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Who Wants To Be First To Disclose This Ubiquitous Risk?
April 29, 2022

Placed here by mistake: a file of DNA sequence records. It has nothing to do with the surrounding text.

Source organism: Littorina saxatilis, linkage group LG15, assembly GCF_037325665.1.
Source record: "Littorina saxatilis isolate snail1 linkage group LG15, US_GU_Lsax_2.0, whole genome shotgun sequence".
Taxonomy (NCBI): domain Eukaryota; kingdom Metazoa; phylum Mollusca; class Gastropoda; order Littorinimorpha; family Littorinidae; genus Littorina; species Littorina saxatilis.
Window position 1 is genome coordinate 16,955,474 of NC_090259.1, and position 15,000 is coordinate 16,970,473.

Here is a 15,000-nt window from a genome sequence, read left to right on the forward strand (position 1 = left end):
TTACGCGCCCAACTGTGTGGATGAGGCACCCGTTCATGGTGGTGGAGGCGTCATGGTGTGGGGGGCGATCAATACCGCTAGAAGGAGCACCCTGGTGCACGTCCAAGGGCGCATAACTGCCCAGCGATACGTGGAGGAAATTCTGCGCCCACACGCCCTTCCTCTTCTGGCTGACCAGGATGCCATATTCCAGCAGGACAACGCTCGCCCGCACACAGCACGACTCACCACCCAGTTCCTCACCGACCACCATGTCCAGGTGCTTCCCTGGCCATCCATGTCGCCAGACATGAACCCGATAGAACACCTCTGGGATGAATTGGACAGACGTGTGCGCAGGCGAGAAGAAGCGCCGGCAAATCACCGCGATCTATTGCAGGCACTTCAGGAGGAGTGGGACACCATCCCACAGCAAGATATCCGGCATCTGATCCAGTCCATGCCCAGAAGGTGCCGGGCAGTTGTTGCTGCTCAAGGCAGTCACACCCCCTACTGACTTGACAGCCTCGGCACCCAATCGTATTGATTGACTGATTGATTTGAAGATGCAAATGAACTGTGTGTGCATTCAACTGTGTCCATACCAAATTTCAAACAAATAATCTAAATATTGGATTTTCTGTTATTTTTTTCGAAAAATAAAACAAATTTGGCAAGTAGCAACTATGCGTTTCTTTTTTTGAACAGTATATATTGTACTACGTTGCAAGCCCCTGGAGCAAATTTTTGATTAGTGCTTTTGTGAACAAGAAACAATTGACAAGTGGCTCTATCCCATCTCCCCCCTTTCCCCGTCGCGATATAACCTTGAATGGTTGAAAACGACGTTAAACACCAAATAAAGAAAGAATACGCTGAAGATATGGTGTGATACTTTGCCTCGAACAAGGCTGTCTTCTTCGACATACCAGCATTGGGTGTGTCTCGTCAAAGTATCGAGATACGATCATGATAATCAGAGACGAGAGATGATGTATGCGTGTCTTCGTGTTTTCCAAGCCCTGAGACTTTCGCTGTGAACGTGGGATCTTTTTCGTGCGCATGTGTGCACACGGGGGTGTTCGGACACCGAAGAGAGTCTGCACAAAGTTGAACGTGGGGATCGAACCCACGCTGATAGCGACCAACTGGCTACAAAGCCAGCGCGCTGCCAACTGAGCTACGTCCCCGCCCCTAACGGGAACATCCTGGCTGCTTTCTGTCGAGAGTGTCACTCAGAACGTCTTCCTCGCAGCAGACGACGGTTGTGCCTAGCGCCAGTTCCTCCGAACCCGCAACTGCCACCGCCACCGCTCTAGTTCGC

The pandemic that everyone talks about, has spawned a wider pandemic, but mum’s the word on that one. Two years of constant fear of infection, death or long-term illness, plus the closure of offices, restaurants, bars and just about everywhere else people socialize has produced what amounts to a second pandemic: depression. “While risks from Covid-19-related disruptions now appear in nearly all SEC registration statements and periodic filings, companies aren’t mentioning risks they face from employee depression. Why not?” asks Richard L. Cassin in the FCPA Blog. He notes that depression among adults went from around nine percent to more than 27 percent in 2020, and has climbed another five percent since. Globally, depression is the leading cause of disability. The SEC requires publicly held companies to disclose “material risks,” so why is this one an exception? Mostly because no one knows the depth of the problem at their company. It’s hidden by nature, but sooner or later the impact on health insurance coverage and costs will be felt. “Even if issuers today want to talk about employee depression, how would they do that? It’s not well understood, is seemingly getting worse, and there’s no immediate solution,” Cassin writes.
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